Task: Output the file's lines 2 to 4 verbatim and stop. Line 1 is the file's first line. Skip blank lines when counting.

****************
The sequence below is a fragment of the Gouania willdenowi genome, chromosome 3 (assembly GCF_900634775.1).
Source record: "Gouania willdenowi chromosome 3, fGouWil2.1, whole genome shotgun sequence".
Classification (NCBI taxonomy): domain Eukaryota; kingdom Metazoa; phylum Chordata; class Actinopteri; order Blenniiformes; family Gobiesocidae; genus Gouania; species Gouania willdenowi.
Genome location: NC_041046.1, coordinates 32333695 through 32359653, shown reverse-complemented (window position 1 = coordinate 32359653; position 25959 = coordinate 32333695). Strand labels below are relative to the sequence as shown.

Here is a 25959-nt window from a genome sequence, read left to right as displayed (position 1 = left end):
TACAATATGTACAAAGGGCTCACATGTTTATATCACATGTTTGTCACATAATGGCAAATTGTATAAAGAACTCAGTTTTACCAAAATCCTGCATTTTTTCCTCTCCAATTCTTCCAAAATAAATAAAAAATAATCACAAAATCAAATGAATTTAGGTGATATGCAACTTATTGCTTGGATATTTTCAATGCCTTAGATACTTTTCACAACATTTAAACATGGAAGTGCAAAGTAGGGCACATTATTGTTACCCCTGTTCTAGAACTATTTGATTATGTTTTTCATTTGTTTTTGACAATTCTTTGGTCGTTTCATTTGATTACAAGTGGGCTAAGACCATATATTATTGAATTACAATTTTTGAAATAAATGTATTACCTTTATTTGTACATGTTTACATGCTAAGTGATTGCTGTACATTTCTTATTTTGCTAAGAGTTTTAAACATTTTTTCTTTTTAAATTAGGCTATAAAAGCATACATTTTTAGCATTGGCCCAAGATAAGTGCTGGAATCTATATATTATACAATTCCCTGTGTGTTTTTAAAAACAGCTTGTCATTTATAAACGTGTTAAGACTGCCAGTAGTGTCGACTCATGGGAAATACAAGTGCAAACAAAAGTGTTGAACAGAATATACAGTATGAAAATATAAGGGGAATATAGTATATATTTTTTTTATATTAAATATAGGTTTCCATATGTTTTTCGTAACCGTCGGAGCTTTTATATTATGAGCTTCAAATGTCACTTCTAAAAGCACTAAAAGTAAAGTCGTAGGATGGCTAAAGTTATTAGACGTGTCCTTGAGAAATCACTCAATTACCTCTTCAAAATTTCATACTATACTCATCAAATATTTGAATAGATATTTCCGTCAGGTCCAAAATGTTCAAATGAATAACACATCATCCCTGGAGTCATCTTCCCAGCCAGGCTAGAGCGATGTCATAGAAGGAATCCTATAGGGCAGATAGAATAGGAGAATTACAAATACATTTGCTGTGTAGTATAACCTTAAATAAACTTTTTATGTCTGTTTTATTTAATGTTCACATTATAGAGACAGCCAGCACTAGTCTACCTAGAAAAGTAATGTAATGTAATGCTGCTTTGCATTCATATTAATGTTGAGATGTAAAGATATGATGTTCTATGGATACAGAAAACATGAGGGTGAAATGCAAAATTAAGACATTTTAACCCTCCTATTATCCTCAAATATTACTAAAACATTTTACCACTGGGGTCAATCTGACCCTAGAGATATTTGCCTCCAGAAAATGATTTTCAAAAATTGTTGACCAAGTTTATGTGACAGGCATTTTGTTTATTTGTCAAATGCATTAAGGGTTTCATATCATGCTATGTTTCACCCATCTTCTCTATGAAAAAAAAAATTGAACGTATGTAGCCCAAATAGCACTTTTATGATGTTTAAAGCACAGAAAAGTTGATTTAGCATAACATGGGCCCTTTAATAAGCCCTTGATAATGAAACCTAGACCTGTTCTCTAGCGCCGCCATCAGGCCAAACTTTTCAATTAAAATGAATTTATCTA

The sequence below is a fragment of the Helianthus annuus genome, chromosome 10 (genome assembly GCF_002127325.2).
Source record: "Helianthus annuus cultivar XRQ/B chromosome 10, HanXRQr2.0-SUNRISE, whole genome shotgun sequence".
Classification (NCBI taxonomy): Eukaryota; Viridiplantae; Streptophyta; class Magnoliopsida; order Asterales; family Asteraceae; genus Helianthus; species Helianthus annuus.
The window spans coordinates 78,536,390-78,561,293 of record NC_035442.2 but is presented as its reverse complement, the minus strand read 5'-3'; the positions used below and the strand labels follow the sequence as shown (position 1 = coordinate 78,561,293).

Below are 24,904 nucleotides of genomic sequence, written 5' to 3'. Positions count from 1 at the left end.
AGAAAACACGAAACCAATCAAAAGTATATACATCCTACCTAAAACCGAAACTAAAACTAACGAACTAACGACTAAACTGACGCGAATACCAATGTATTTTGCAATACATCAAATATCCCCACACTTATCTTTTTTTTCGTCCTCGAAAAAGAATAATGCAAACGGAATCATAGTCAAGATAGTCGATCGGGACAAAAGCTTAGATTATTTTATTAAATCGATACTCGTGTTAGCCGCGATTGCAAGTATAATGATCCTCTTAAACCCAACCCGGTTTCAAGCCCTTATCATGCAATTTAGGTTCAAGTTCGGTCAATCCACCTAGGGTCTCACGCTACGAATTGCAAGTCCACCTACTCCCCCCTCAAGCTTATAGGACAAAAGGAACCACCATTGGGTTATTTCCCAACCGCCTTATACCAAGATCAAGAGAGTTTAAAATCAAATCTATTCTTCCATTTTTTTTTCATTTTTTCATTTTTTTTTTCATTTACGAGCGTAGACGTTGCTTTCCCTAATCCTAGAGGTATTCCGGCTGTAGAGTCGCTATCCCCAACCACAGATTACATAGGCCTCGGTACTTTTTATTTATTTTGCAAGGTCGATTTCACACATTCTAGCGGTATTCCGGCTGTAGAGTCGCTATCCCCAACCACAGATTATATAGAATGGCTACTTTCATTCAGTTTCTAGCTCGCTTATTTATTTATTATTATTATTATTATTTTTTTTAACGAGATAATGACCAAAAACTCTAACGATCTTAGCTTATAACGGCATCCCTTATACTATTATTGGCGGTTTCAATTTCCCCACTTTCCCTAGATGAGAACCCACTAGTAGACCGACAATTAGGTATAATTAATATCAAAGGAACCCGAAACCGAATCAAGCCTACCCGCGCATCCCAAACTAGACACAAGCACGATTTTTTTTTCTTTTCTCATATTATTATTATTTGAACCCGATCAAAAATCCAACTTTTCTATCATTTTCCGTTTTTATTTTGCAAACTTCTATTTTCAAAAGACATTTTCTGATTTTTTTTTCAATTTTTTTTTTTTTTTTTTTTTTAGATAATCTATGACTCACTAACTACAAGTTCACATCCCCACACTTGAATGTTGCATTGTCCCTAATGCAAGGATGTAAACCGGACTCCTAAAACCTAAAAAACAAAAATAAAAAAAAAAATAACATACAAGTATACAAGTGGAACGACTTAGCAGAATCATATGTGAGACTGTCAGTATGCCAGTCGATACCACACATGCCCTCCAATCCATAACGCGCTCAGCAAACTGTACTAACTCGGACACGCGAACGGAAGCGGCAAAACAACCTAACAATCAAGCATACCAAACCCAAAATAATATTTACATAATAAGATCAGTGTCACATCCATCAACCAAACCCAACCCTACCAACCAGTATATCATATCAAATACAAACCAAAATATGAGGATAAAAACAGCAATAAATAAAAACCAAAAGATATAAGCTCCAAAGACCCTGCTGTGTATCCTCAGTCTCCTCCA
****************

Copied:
Source record: "Gouania willdenowi chromosome 3, fGouWil2.1, whole genome shotgun sequence".
Classification (NCBI taxonomy): domain Eukaryota; kingdom Metazoa; phylum Chordata; class Actinopteri; order Blenniiformes; family Gobiesocidae; genus Gouania; species Gouania willdenowi.
Genome location: NC_041046.1, coordinates 32333695 through 32359653, shown reverse-complemented (window position 1 = coordinate 32359653; position 25959 = coordinate 32333695). Strand labels below are relative to the sequence as shown.